Conference Paper

Information "uptrieval": exploring models for content assimilation and aggregation for developing regions.

DOI: 10.1145/1367497.1367755 Conference: Proceedings of the 17th International Conference on World Wide Web, WWW 2008, Beijing, China, April 21-25, 2008
Source: DBLP


Information Retrieval on the WWW is important because it is hard to nd what one is looking for. There is a plethora of information available, and searching relevant information is a challenge. In the case of developing regions, we have the opposite problem: (1) Information availability of global markets is scarce. Most of the consumers and producers (of information as well as goods) are relegated to local mar- kets in geographical vicinity. In order to reach wider mar- kets, it is important for this local information to reach wider audiences. (Local information for global consumption LIG model). (2) At the same time, locally relevant information, such as delays in bus/train timings, mobile medical van schedule changes, electricity outage timings, is not easily available either. (Local information for local consumption LIL model). We introduce the term Information Uptrieval to address the reverse problem of acquiring, assimilating, ag- gregating and uploading global and local information that is relevant for developing regions to a platform that improves the reach of the information. While the WWW is an ob- vious example of one such platform, given the low internet penetration in such regions, we need to explore eectiv e al- ternatives. Several innovative, but disconnected approaches have been attempted to address the information uptrieval problem, ranging from the use of DVDs1 through the use of wireless stations on motorcycles2. Many of these have met with reasonable success in their pilot deployments.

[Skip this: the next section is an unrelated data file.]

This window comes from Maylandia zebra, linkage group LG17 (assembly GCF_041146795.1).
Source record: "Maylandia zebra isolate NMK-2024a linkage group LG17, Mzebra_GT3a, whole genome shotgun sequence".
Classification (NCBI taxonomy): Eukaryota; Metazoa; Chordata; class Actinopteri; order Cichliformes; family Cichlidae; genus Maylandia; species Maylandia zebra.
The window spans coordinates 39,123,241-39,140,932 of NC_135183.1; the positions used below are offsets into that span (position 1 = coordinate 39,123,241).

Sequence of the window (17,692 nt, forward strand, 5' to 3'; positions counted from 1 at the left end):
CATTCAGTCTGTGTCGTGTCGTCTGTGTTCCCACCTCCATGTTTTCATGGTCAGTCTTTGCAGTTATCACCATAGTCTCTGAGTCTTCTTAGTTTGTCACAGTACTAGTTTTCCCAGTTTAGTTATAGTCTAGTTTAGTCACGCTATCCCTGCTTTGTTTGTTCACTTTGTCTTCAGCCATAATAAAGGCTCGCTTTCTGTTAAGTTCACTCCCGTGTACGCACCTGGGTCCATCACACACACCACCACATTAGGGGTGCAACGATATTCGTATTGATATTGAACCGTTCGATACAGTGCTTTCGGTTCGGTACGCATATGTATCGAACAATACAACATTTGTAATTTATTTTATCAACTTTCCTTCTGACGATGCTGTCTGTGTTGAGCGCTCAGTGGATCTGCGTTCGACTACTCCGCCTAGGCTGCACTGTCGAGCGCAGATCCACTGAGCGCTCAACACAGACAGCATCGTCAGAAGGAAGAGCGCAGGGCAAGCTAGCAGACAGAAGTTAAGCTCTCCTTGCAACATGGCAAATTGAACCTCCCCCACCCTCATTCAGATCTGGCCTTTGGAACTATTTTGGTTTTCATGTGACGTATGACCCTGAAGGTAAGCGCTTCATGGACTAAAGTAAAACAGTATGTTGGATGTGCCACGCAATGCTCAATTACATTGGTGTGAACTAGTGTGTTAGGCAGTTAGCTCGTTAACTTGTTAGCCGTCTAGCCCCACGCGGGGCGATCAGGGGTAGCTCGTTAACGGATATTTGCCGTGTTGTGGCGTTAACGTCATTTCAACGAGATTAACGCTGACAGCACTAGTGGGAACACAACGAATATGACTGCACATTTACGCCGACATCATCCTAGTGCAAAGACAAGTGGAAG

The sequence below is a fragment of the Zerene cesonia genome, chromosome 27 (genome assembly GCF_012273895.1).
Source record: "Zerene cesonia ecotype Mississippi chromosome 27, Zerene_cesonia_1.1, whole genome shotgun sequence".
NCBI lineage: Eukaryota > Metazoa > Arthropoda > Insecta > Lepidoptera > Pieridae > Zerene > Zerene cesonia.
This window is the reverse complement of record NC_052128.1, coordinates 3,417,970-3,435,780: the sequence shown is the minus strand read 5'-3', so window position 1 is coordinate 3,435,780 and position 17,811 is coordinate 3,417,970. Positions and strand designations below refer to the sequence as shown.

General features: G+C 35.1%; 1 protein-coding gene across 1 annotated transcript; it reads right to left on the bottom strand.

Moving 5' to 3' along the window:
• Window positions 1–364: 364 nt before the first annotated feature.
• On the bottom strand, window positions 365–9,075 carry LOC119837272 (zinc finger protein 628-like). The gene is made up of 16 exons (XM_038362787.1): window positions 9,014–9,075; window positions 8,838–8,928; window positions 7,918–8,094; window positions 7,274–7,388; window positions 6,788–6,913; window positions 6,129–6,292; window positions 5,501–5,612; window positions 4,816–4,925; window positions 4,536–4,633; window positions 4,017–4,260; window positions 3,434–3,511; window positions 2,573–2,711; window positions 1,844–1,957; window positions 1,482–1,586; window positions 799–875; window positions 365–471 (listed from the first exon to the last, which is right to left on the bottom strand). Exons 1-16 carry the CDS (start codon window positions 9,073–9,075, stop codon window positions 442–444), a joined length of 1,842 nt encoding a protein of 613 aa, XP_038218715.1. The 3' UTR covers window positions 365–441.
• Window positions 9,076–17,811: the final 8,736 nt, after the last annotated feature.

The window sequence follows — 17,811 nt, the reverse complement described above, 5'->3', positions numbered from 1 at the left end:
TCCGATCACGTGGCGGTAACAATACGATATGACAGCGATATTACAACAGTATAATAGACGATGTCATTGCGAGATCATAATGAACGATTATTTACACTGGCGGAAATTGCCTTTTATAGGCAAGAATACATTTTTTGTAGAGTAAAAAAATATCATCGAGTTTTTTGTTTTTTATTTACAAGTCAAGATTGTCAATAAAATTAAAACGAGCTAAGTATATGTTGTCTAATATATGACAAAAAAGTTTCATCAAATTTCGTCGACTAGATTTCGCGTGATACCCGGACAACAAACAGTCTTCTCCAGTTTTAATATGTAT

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Available from: Arun Kumar, Aug 12, 2014
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    ABSTRACT: In the developing regions much of local information content is not available in form seasily indexable by web crawlers. In this paper we describe a new local data uploading system called Information Uptriever. The goal of Information Uptriever is to selectively upload local data relevant to a pre-defined set of decision-making situations. Rather than uploading normal (or all) information that does not necessarily result in an immediate action an Information Uptriever uploads actionable information that is likely to be most relevant in a decision-making situation and may lead to action. Using freely available resources on the web we implement the system for uploading actionable information pertaining to the domain of Indian higher education as a proof-of-concept. Our anecdotes suggest that uptrieving is very effective for uploading information relevant to a pre-defined set of actions. The live system is accessible at
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